I last travelled in South America in 2006 so my entry is only a general guide to prices as they were then. Things may have changed greatly since I was there. For everyone who wants the most up to date information I can only suggest the Footprint guide the 'The South American Handbook' which has the most up to date prices on everything. Or check out the discussions on Lonely Planets Thorn Tree.
I've had a number of mails recently asking me how much does it cost to travel in South America, and although it's nice to hear from people I thought it may be easier to write one post everyone can read.
For this survey there are three expense zones in Latin America, the Southern Zone countries of Chile, Argentina, Uruguay and Brazil are the most expensive although still affordable compared to Europe. These countries have a large middle class who travel on holiday within the region so costs can be pushed up significantly during holiday periods, particularly the Southern Hemisphere Summer months from Christmas through to March.
The Andean countries of Bolivia, Peru, Colombia, Ecuador make up the second group, they are much cheaper to travel in and as most of them attract budget travelers, prices are competitive and there is a budget infrastructure in place.
The third group includes Venezuela, which I have not been to so will not discuss it further and the Guineas countries in the North East, which I again have not been to but which are reputedly very expensive, with French Guaniean having similar prices to France itself.
As an overview, my partner Louise and I have been traveling through South America since the beginning of the year, spending three weeks in Colombia, two months in Ecuador (including the Galapagos), two months in Peru, a month in Bolivia, and one month in Brazil. In the last few weeks we have been in the Paraguay, River Plate region. We do all our accounts in US dollars and have kept records of all our expenditure, traveling long term as we do it is like running a small business, you have to know where the cash is going. The prices listed below are for a double room with bath and dinner costs are for two people with a starter and soft drink, so are just a guide. If you are travelling alone or staying in hostels and making your own meals, then you can adjust things downwards. We also traveled in towns and cites by taxi for the safety and convenience. Most rides only cost between $1 and $3 in nearly all countries. Our budget is $70 a day for all our needs (including transport, food, phone calls, internet etc) for both of us, and for most of our time in the region we have managed to keep within that figure.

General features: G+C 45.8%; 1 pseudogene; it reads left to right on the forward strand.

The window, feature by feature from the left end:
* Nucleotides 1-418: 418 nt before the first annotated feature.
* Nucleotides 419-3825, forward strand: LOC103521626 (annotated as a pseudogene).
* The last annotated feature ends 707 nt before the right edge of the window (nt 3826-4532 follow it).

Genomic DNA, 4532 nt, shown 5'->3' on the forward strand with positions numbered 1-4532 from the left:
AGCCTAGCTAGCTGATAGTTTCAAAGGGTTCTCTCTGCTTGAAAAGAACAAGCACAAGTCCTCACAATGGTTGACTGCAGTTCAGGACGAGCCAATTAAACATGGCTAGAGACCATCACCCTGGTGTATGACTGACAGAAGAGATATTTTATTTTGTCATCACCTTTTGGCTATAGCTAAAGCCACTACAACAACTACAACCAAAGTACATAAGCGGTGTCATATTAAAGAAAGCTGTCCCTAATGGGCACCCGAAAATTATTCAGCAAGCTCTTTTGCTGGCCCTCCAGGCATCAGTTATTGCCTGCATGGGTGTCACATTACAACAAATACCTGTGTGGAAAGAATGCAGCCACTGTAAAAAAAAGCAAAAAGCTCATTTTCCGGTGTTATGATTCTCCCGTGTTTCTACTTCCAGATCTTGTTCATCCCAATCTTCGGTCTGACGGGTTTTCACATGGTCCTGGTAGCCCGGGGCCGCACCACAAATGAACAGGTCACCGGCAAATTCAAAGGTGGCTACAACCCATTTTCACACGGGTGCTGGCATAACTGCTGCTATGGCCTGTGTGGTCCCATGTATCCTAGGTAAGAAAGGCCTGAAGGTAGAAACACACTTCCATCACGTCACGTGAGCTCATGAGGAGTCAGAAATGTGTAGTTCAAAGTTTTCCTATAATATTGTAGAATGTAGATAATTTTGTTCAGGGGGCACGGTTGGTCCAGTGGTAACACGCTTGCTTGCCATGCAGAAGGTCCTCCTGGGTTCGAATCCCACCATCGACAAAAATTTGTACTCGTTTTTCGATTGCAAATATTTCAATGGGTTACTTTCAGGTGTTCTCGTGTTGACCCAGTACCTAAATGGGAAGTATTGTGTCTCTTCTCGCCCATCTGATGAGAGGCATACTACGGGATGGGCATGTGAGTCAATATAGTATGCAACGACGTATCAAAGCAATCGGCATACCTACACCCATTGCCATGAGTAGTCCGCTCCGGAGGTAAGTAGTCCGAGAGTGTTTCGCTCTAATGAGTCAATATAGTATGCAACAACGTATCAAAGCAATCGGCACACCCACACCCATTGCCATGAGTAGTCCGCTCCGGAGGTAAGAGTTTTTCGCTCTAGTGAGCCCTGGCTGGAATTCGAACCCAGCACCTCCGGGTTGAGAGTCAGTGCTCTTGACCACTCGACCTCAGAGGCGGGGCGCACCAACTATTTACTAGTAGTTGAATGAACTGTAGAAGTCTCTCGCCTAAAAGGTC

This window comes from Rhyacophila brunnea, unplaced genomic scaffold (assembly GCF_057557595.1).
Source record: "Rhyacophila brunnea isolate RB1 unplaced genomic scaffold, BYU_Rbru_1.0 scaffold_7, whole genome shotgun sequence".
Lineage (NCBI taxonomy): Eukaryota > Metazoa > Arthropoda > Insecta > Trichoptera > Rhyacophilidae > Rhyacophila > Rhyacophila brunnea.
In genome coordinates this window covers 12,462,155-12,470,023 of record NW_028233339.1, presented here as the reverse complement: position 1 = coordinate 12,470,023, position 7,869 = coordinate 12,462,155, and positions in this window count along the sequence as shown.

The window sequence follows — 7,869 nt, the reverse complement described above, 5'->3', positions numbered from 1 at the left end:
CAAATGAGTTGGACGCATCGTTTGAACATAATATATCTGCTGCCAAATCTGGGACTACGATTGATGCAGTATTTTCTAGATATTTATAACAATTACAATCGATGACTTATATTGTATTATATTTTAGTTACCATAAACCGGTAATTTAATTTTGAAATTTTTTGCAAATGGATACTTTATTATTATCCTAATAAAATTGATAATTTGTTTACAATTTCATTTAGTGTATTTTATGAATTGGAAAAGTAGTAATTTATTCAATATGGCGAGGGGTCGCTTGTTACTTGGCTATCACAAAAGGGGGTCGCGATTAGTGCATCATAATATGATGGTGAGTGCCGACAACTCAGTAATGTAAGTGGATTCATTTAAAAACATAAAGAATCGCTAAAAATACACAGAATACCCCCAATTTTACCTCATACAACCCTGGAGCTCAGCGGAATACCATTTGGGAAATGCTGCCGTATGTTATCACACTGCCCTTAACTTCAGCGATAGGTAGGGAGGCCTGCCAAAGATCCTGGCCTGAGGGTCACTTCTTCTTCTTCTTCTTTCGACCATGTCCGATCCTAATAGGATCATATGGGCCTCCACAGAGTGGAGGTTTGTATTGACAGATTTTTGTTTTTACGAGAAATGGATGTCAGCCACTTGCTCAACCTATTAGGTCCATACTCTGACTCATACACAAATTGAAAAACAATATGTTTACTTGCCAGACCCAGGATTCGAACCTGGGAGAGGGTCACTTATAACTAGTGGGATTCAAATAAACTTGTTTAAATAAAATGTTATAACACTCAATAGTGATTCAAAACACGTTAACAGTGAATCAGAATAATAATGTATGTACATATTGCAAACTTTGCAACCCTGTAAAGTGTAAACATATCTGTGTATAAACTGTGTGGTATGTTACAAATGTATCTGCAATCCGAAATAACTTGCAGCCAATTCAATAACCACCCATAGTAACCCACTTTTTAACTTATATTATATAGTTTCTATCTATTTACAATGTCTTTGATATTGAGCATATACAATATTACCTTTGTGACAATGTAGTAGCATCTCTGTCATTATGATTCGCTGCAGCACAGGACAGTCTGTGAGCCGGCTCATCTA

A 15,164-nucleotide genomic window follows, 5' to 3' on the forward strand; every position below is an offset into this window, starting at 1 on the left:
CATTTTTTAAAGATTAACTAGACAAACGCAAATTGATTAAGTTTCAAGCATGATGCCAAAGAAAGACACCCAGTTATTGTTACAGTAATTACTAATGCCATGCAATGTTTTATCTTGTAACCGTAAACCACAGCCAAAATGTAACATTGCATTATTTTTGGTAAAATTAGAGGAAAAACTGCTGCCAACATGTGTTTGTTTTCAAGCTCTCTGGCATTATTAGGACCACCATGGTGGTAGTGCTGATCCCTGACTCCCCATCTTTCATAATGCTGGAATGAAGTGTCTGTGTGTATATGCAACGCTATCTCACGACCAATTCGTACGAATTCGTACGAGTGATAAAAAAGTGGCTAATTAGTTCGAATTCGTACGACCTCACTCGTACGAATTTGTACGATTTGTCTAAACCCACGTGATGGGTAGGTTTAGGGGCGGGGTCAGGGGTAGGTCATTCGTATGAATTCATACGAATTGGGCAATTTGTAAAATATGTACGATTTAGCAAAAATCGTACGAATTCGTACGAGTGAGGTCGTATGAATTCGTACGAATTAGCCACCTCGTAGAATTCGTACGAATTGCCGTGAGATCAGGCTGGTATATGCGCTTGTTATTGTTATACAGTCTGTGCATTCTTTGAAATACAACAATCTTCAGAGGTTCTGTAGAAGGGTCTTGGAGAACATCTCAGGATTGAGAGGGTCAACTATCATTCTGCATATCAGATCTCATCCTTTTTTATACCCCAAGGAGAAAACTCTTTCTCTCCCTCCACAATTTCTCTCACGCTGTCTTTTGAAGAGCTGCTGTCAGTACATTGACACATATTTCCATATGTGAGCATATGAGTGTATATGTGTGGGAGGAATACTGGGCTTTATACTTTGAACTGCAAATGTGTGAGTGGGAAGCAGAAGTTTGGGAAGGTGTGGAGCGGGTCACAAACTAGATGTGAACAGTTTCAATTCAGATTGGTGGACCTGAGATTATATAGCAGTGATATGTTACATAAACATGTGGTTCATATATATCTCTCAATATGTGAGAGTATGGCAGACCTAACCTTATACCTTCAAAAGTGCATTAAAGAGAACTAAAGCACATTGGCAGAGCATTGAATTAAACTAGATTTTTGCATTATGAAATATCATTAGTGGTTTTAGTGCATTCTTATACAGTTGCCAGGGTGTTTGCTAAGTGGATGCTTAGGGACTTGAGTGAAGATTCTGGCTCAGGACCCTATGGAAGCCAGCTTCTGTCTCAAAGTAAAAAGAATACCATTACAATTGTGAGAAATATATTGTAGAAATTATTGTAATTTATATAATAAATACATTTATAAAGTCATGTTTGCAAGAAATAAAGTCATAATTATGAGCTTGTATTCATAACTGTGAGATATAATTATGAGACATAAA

The Countries in descending order of expense.
A very cheap country, we spent an average of $56 a day, a figure pushed up by the number of tours we did. A hotel will cost you $12 - $16 a night, although we did pay $30 in one tourist town. Dinner will average $10 for two. Transport is very cheap, so cheap we often bought a third seat to put our bags on. A 6 hour bus journey will cost around $3.50 per person, a 24 hour journey $15. Alot of the big sights are only accessible on tours which are very cheap and usually good value but shop around. Click on these links for info and pricing on Salar de Uyuni, Rurrenabaque Pampas tours, and Posati mine tours.
At an average of $48 a day this was a cheap place to visit. This is mainly because most of the accommodation aimed at tourists are hostels and we spent some time trekking which is very cheap. A hostel room for two varies from $8 - $13 and hotels from $7 - $26. A meal for two is around $12 - $16, and food is of a very high quality. Transport is also reasonable with a 6 hour journey costing about $13 for one person. What is nice is that Colombia is a very developed and sophisticated country, so you can have a good time here very cheaply. As things are settling down more Colombians are travelling around and more people visiting, so get there before the hoards. For more practical details click here.
We averaged $60 a day in Ecuador which was probably higher than it needed to be as we spent alot of time in Quito, which is a little more expensive. Accommodation ranged from $14 - $21 a night and dinner was from $10 - $16. Transport is very cheap, a 4 hour journey costs about $3.5 and an 8 hour trip, $6.
These average living costs include the three weeks we spent in the Galapagos, but don't include transport, fees or tours there. Click here, for info on how to see the Galapagos without blowing the budget.